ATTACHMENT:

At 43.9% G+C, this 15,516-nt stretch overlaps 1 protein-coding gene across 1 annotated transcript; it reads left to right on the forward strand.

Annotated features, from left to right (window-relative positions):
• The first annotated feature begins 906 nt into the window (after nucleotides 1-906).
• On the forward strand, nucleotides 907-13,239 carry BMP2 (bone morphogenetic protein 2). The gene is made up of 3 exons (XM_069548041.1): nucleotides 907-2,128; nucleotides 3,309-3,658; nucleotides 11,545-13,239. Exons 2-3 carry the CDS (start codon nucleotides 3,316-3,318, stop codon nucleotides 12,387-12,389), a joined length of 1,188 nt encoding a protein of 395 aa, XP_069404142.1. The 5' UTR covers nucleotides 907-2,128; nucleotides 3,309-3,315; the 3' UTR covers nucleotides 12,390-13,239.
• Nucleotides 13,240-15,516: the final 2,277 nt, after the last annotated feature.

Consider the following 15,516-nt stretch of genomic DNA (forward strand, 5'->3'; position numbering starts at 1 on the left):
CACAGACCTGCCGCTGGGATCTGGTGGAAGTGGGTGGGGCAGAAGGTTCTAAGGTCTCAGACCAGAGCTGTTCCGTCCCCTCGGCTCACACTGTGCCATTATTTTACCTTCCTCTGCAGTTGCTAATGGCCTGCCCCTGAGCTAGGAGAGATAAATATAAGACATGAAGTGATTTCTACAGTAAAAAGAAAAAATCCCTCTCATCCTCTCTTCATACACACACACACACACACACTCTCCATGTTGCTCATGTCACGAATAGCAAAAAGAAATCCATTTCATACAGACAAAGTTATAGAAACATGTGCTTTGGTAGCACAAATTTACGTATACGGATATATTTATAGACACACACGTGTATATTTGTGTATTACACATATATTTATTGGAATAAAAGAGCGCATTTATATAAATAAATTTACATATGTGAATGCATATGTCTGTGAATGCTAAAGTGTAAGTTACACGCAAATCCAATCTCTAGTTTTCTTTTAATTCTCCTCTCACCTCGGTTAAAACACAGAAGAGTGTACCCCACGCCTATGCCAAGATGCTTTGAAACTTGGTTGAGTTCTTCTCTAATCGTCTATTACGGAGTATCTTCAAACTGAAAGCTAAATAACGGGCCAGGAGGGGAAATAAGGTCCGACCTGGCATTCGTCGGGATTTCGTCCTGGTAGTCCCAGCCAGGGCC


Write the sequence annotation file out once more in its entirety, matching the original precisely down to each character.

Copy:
At 43.9% G+C, this 15,516-nt stretch overlaps 1 protein-coding gene across 1 annotated transcript; it reads left to right on the forward strand.

Annotated features, from left to right (window-relative positions):
• The first annotated feature begins 906 nt into the window (after nucleotides 1-906).
• On the forward strand, nucleotides 907-13,239 carry BMP2 (bone morphogenetic protein 2). The gene is made up of 3 exons (XM_069548041.1): nucleotides 907-2,128; nucleotides 3,309-3,658; nucleotides 11,545-13,239. Exons 2-3 carry the CDS (start codon nucleotides 3,316-3,318, stop codon nucleotides 12,387-12,389), a joined length of 1,188 nt encoding a protein of 395 aa, XP_069404142.1. The 5' UTR covers nucleotides 907-2,128; nucleotides 3,309-3,315; the 3' UTR covers nucleotides 12,390-13,239.
• Nucleotides 13,240-15,516: the final 2,277 nt, after the last annotated feature.

Consider the following 15,516-nt stretch of genomic DNA (forward strand, 5'->3'; position numbering starts at 1 on the left):
CACAGACCTGCCGCTGGGATCTGGTGGAAGTGGGTGGGGCAGAAGGTTCTAAGGTCTCAGACCAGAGCTGTTCCGTCCCCTCGGCTCACACTGTGCCATTATTTTACCTTCCTCTGCAGTTGCTAATGGCCTGCCCCTGAGCTAGGAGAGATAAATATAAGACATGAAGTGATTTCTACAGTAAAAAGAAAAAATCCCTCTCATCCTCTCTTCATACACACACACACACACACACTCTCCATGTTGCTCATGTCACGAATAGCAAAAAGAAATCCATTTCATACAGACAAAGTTATAGAAACATGTGCTTTGGTAGCACAAATTTACGTATACGGATATATTTATAGACACACACGTGTATATTTGTGTATTACACATATATTTATTGGAATAAAAGAGCGCATTTATATAAATAAATTTACATATGTGAATGCATATGTCTGTGAATGCTAAAGTGTAAGTTACACGCAAATCCAATCTCTAGTTTTCTTTTAATTCTCCTCTCACCTCGGTTAAAACACAGAAGAGTGTACCCCACGCCTATGCCAAGATGCTTTGAAACTTGGTTGAGTTCTTCTCTAATCGTCTATTACGGAGTATCTTCAAACTGAAAGCTAAATAACGGGCCAGGAGGGGAAATAAGGTCCGACCTGGCATTCGTCGGGATTTCGTCCTGGTAGTCCCAGCCAGGGCC